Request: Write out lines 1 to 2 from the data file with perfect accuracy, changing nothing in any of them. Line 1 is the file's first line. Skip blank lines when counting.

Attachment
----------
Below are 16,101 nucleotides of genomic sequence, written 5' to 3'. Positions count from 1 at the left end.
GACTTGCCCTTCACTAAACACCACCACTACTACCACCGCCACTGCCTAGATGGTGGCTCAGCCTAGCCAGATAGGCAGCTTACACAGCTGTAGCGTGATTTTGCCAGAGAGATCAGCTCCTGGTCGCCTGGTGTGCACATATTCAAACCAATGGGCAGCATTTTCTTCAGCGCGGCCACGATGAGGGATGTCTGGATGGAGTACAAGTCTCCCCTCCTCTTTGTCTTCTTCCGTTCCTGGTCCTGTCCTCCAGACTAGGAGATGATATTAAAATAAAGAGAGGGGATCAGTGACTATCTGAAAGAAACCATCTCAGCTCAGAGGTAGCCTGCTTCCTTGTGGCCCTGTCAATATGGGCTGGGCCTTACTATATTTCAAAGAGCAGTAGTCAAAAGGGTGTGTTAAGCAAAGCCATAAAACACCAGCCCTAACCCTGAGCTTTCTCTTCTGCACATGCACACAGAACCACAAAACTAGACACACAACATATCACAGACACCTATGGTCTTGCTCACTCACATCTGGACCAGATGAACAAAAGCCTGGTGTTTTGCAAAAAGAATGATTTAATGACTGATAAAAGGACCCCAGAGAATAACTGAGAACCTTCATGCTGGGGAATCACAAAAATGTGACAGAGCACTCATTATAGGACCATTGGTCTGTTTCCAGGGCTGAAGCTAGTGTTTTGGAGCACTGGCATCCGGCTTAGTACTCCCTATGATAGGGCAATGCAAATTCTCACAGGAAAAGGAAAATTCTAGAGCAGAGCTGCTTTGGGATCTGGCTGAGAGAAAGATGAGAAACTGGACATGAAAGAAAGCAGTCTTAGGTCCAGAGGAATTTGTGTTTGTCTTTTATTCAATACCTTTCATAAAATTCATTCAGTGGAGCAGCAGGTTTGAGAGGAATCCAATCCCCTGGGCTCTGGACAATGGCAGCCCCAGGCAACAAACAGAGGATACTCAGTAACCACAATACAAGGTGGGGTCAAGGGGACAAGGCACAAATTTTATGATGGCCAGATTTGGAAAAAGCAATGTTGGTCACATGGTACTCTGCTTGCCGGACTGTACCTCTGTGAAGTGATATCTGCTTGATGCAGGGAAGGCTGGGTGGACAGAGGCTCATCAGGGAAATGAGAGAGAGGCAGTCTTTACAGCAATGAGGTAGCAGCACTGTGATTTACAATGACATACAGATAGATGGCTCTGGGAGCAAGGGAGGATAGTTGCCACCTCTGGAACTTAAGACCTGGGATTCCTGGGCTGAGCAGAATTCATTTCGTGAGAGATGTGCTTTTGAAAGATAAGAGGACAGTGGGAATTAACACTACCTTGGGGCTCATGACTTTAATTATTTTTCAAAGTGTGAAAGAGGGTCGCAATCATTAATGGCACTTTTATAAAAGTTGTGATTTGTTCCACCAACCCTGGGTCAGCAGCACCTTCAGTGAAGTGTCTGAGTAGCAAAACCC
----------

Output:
Below are 16,101 nucleotides of genomic sequence, written 5' to 3'. Positions count from 1 at the left end.
GACTTGCCCTTCACTAAACACCACCACTACTACCACCGCCACTGCCTAGATGGTGGCTCAGCCTAGCCAGATAGGCAGCTTACACAGCTGTAGCGTGATTTTGCCAGAGAGATCAGCTCCTGGTCGCCTGGTGTGCACATATTCAAACCAATGGGCAGCATTTTCTTCAGCGCGGCCACGATGAGGGATGTCTGGATGGAGTACAAGTCTCCCCTCCTCTTTGTCTTCTTCCGTTCCTGGTCCTGTCCTCCAGACTAGGAGATGATATTAAAATAAAGAGAGGGGATCAGTGACTATCTGAAAGAAACCATCTCAGCTCAGAGGTAGCCTGCTTCCTTGTGGCCCTGTCAATATGGGCTGGGCCTTACTATATTTCAAAGAGCAGTAGTCAAAAGGGTGTGTTAAGCAAAGCCATAAAACACCAGCCCTAACCCTGAGCTTTCTCTTCTGCACATGCACACAGAACCACAAAACTAGACACACAACATATCACAGACACCTATGGTCTTGCTCACTCACATCTGGACCAGATGAACAAAAGCCTGGTGTTTTGCAAAAAGAATGATTTAATGACTGATAAAAGGACCCCAGAGAATAACTGAGAACCTTCATGCTGGGGAATCACAAAAATGTGACAGAGCACTCATTATAGGACCATTGGTCTGTTTCCAGGGCTGAAGCTAGTGTTTTGGAGCACTGGCATCCGGCTTAGTACTCCCTATGATAGGGCAATGCAAATTCTCACAGGAAAAGGAAAATTCTAGAGCAGAGCTGCTTTGGGATCTGGCTGAGAGAAAGATGAGAAACTGGACATGAAAGAAAGCAGTCTTAGGTCCAGAGGAATTTGTGTTTGTCTTTTATTCAATACCTTTCATAAAATTCATTCAGTGGAGCAGCAGGTTTGAGAGGAATCCAATCCCCTGGGCTCTGGACAATGGCAGCCCCAGGCAACAAACAGAGGATACTCAGTAACCACAATACAAGGTGGGGTCAAGGGGACAAGGCACAAATTTTATGATGGCCAGATTTGGAAAAAGCAATGTTGGTCACATGGTACTCTGCTTGCCGGACTGTACCTCTGTGAAGTGATATCTGCTTGATGCAGGGAAGGCTGGGTGGACAGAGGCTCATCAGGGAAATGAGAGAGAGGCAGTCTTTACAGCAATGAGGTAGCAGCACTGTGATTTACAATGACATACAGATAGATGGCTCTGGGAGCAAGGGAGGATAGTTGCCACCTCTGGAACTTAAGACCTGGGATTCCTGGGCTGAGCAGAATTCATTTCGTGAGAGATGTGCTTTTGAAAGATAAGAGGACAGTGGGAATTAACACTACCTTGGGGCTCATGACTTTAATTATTTTTCAAAGTGTGAAAGAGGGTCGCAATCATTAATGGCACTTTTATAAAAGTTGTGATTTGTTCCACCAACCCTGGGTCAGCAGCACCTTCAGTGAAGTGTCTGAGTAGCAAAACCC